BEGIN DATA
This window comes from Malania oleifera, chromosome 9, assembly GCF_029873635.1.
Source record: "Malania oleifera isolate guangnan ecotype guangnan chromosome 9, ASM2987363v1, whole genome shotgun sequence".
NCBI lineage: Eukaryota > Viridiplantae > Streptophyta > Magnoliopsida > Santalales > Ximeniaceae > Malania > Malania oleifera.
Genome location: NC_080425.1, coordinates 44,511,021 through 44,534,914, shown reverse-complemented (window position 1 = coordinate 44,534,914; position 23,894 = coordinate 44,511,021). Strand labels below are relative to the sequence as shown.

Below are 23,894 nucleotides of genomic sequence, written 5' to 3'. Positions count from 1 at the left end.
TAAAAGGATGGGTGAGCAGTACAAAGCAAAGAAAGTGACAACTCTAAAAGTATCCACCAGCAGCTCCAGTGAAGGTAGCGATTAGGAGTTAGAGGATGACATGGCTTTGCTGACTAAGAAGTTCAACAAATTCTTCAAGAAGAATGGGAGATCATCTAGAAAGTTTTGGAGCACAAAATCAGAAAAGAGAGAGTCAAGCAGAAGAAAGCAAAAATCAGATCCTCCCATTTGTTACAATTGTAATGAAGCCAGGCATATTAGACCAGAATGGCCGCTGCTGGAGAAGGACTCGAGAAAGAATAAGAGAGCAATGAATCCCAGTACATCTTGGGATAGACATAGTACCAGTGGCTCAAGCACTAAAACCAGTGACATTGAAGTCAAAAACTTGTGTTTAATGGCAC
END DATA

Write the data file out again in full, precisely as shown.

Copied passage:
This window comes from Malania oleifera, chromosome 9, assembly GCF_029873635.1.
Source record: "Malania oleifera isolate guangnan ecotype guangnan chromosome 9, ASM2987363v1, whole genome shotgun sequence".
NCBI lineage: Eukaryota > Viridiplantae > Streptophyta > Magnoliopsida > Santalales > Ximeniaceae > Malania > Malania oleifera.
Genome location: NC_080425.1, coordinates 44,511,021 through 44,534,914, shown reverse-complemented (window position 1 = coordinate 44,534,914; position 23,894 = coordinate 44,511,021). Strand labels below are relative to the sequence as shown.

Below are 23,894 nucleotides of genomic sequence, written 5' to 3'. Positions count from 1 at the left end.
TAAAAGGATGGGTGAGCAGTACAAAGCAAAGAAAGTGACAACTCTAAAAGTATCCACCAGCAGCTCCAGTGAAGGTAGCGATTAGGAGTTAGAGGATGACATGGCTTTGCTGACTAAGAAGTTCAACAAATTCTTCAAGAAGAATGGGAGATCATCTAGAAAGTTTTGGAGCACAAAATCAGAAAAGAGAGAGTCAAGCAGAAGAAAGCAAAAATCAGATCCTCCCATTTGTTACAATTGTAATGAAGCCAGGCATATTAGACCAGAATGGCCGCTGCTGGAGAAGGACTCGAGAAAGAATAAGAGAGCAATGAATCCCAGTACATCTTGGGATAGACATAGTACCAGTGGCTCAAGCACTAAAACCAGTGACATTGAAGTCAAAAACTTGTGTTTAATGGCAC